From: David J. Perry (firstname.lastname@example.org)
Date: Sun Dec 15 2002 - 07:59:33 EST
I had a question about how to handle the use of lowercase h in Greek epigraphy. For example, the word spelled ἡγεμών in modern standardized texts might be found on a stone written in one of the archaic Greek alphabets as ΗΕΓΕΜΟΝ, where the capital Eta represents the "h" sound. This would be transcribed by an epigrapher using lowercase letters as hε̄γεμο̄ν (note the use of Roman h to represent the aspirate and the combining macrons on epsilon and omicron).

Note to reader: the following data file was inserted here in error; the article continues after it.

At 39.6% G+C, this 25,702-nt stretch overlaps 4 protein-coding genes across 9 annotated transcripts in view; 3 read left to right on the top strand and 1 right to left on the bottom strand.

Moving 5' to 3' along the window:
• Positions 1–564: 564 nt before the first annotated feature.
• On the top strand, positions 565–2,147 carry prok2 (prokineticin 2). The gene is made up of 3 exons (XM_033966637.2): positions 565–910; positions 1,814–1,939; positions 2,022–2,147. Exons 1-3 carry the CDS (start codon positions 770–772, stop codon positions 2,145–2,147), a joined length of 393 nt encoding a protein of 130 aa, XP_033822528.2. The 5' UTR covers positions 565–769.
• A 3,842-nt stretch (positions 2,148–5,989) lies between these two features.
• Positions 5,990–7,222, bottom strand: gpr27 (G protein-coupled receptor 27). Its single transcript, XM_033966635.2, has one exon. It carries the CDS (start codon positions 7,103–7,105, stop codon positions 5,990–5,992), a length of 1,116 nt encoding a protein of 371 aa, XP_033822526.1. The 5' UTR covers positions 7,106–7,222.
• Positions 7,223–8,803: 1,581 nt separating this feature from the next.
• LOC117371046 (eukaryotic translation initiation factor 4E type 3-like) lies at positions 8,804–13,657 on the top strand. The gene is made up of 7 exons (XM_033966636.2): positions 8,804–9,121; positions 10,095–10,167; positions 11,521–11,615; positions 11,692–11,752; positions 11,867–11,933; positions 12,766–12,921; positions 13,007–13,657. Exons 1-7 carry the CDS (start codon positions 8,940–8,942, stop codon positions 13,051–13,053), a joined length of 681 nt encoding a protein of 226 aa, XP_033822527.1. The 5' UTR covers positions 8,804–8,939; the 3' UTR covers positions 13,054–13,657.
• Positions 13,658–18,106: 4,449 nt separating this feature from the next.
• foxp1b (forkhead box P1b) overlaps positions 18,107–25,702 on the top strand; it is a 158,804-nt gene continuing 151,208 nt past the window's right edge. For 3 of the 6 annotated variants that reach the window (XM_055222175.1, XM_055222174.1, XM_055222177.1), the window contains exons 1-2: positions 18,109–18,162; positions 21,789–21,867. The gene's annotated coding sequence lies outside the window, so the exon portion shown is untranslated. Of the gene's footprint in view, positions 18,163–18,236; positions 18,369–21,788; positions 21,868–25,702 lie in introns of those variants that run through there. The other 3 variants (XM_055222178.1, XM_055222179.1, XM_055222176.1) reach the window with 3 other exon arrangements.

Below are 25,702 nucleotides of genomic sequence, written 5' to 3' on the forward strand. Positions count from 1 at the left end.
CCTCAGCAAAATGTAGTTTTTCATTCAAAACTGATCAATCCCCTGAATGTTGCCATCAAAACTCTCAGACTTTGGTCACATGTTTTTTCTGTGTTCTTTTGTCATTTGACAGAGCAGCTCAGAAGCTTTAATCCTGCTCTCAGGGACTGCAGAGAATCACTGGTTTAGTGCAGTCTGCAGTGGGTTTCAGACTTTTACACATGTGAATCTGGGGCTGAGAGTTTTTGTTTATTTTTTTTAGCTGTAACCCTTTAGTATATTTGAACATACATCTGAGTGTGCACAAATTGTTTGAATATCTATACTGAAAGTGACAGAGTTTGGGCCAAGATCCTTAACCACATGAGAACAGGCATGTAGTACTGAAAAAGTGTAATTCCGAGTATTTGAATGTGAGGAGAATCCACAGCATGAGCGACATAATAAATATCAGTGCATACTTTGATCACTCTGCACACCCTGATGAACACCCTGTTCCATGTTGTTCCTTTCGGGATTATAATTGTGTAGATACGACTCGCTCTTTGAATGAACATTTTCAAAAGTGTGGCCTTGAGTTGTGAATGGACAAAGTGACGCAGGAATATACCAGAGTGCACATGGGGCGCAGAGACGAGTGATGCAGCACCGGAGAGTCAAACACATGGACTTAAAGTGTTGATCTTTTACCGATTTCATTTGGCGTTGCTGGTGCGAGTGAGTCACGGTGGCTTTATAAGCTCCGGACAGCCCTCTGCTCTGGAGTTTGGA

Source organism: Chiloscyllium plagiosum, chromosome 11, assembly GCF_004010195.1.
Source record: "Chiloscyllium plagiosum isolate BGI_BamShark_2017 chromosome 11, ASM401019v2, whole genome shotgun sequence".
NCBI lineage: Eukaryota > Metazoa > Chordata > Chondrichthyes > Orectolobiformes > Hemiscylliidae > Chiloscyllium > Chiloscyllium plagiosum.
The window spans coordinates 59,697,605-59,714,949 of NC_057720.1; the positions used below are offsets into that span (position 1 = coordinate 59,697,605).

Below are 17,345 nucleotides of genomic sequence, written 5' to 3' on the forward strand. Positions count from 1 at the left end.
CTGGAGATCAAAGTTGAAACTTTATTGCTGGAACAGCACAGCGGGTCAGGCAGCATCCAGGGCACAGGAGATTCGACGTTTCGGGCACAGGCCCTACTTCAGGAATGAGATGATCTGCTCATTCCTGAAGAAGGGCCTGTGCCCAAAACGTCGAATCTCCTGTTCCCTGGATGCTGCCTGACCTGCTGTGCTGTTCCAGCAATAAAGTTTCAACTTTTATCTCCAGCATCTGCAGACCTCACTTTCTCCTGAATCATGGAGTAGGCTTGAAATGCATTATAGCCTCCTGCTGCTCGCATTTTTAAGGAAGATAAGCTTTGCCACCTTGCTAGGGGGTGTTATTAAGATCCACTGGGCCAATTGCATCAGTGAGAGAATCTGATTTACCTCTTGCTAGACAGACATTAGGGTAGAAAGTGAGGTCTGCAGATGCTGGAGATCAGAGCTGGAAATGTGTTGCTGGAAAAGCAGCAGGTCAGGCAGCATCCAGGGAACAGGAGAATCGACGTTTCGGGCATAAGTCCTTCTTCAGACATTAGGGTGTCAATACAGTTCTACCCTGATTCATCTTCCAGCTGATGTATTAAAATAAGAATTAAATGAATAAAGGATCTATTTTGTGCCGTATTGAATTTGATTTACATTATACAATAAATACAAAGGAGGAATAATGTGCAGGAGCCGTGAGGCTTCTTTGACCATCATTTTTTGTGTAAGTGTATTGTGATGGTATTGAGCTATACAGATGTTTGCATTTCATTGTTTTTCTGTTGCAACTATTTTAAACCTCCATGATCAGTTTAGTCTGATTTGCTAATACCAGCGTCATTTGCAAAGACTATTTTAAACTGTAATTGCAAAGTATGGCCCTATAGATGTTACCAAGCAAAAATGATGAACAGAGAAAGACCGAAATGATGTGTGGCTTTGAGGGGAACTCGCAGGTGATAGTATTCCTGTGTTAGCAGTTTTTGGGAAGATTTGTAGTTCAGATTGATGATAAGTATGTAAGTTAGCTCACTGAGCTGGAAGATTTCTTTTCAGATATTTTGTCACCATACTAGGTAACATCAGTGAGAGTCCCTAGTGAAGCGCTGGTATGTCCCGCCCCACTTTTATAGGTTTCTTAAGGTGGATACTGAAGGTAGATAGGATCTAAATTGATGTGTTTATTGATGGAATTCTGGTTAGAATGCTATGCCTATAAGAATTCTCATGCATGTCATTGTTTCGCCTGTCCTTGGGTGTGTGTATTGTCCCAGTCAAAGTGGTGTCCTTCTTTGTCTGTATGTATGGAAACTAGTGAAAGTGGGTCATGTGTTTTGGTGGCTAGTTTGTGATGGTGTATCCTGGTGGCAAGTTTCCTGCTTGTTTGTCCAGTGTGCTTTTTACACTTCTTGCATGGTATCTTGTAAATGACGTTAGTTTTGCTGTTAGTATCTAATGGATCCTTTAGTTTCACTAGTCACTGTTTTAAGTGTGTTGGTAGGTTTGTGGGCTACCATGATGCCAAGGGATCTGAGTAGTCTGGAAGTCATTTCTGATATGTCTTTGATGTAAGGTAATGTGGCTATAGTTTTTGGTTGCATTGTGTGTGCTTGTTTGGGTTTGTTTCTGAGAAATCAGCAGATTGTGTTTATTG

My first answer to my correspondent was "just use Roman h." Then I got to thinking: are there any situations in Unicode where actual letters of the alphabet are unified across scripts? There are lots of punctuation marks and symbols that can be used with multiple scripts; but I can't think of a situation where an actual letter of the alphabet is so used. A program that was sorting text, or trying to determine what script a word was written in, would get confused by hε̄γεμο̄ν. Would this justify a proposal for "Greek small letter epigraphical h"?
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